Walk into any video rental store and you''ll see that we''re
well on our way to DVD-Video completely replacing VHS video tapes. There are a
number of reasons why we can consider this a good thing, including an
improvement in apparent video quality and no degradation in the signal caused by
the ravages of time. However, perhaps the most obvious improvement is that
DVD-Video brings what is known as "discrete multichannel audio" (more commonly
known as "surround sound") to the consumer. Where VHS tapes can support only two
independent channels of audio which are, in theory, routed to two loudspeakers,
DVD-Video supports six independent channels of audio (better known as "5.1
In the best of all possibilities, a DVD-Video player has
five outputs which provide full frequency range signals that are sent to five
loudspeakers--the Left, Centre, Right, Left Surround and Right Surround
(abbreviated L, C, R, LS and RS). A sixth output for Low Frequency Effects (the
"LFE channel" also known as the .1 in 5.1) is connected to a
subwoofer--optimised to only produce low frequency material.
The location of these five loudspeakers around the listener
is crucial to the correct presentation of the sound field recorded on the
DVD-Video. There is an official recommendation developed by the International
Telecommunications Union (ITU) which is the standard configuration used by
professionals worldwide. This recommendation states that all loudspeakers should
be the same distance from the listener, with specific angular locations as shown
in the figure. Note that the surround loudspeakers are supposed to be located to
the sides and slightly behind the listener--not far in the rear as is typically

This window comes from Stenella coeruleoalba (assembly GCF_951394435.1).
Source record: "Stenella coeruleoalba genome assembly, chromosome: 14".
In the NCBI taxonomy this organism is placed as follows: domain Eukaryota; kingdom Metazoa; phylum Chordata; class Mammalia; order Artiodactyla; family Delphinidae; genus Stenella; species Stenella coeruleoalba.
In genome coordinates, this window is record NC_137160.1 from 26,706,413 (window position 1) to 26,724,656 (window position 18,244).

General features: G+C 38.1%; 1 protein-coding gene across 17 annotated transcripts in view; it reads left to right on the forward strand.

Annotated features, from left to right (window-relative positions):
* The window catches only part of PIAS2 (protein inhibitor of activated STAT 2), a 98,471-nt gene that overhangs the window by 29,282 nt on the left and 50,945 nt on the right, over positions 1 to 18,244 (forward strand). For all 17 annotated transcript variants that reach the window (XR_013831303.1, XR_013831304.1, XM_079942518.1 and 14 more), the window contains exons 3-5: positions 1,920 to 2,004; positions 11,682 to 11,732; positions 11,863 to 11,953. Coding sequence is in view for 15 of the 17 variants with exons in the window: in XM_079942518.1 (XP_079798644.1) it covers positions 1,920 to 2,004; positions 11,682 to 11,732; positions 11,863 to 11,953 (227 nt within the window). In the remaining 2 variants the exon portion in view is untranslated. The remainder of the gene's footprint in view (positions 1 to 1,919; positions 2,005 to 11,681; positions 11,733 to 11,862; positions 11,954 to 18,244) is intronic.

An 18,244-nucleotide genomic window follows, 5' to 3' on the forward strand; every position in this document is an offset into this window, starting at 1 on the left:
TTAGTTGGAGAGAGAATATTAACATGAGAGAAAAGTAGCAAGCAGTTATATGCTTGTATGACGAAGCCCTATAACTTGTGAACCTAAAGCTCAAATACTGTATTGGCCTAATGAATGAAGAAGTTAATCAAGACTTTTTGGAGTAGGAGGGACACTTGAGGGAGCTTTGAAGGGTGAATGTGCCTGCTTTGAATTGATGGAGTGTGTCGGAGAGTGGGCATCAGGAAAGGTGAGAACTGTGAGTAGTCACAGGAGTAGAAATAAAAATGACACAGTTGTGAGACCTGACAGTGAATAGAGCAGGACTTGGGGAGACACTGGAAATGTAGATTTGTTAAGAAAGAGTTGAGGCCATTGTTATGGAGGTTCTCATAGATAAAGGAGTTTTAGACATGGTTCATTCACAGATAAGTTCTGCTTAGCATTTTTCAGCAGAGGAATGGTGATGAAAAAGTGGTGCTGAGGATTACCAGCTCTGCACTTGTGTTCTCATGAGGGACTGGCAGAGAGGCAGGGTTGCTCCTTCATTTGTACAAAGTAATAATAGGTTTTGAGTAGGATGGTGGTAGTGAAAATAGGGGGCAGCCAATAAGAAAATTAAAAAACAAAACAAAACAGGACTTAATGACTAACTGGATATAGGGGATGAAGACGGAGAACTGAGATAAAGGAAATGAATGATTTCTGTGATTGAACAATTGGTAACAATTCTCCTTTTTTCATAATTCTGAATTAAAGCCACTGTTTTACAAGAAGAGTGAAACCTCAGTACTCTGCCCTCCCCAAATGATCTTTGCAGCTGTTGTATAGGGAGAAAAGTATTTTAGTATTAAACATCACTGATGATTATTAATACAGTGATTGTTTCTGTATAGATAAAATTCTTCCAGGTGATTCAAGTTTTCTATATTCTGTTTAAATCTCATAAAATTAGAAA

seen in homes and stereo stores. Remember that these are "surround" loudspeakers
- not "rear" loudspeakers. (Readers wishing to read the exact details of this
standard should download the document BS.775-1 from www.itu.ch for a
small fee.) The placement of the subwoofer is less critical--one possibility is
on the floor in a corner of your listening room. If you have a DVD-Player and
fewer than five loudspeakers and a subwoofer, then you must configure your
player for the appropriate loudspeaker configuration. In order to hear something
approaching a reasonable facsimile of that which you ought to hear, you must
"tell" your DVD-Video player how many loudspeakers you have. Almost all players
provide the user with various modes of operation which correspond to different
configurations of loudspeakers, providing what is known as "downmixing"
capabilities (because you are mixing 5 channels down to a smaller number of
For example, most of the dialogue in a movie is exclusively
routed to the Centre loudspeaker. If you have only two loudspeakers, correctly
connected to the Left and Right outputs, then you will hear very little speech
in your movie, but a great deal of soundtrack music; therefore the player should
play the Centre channel in your Left and Right loudspeakers. In addition, it
should be smart enough to also include the Left Surround in the Left loudspeaker
and the Right Surround in the Right.
In a worst-case scenario, if you have a single loudspeaker,
then the player should rout all five channels to that one output.
Every player has a different trademarked name on its
particular method of downmixing for your loudspeaker configuration. The three
important things to remember are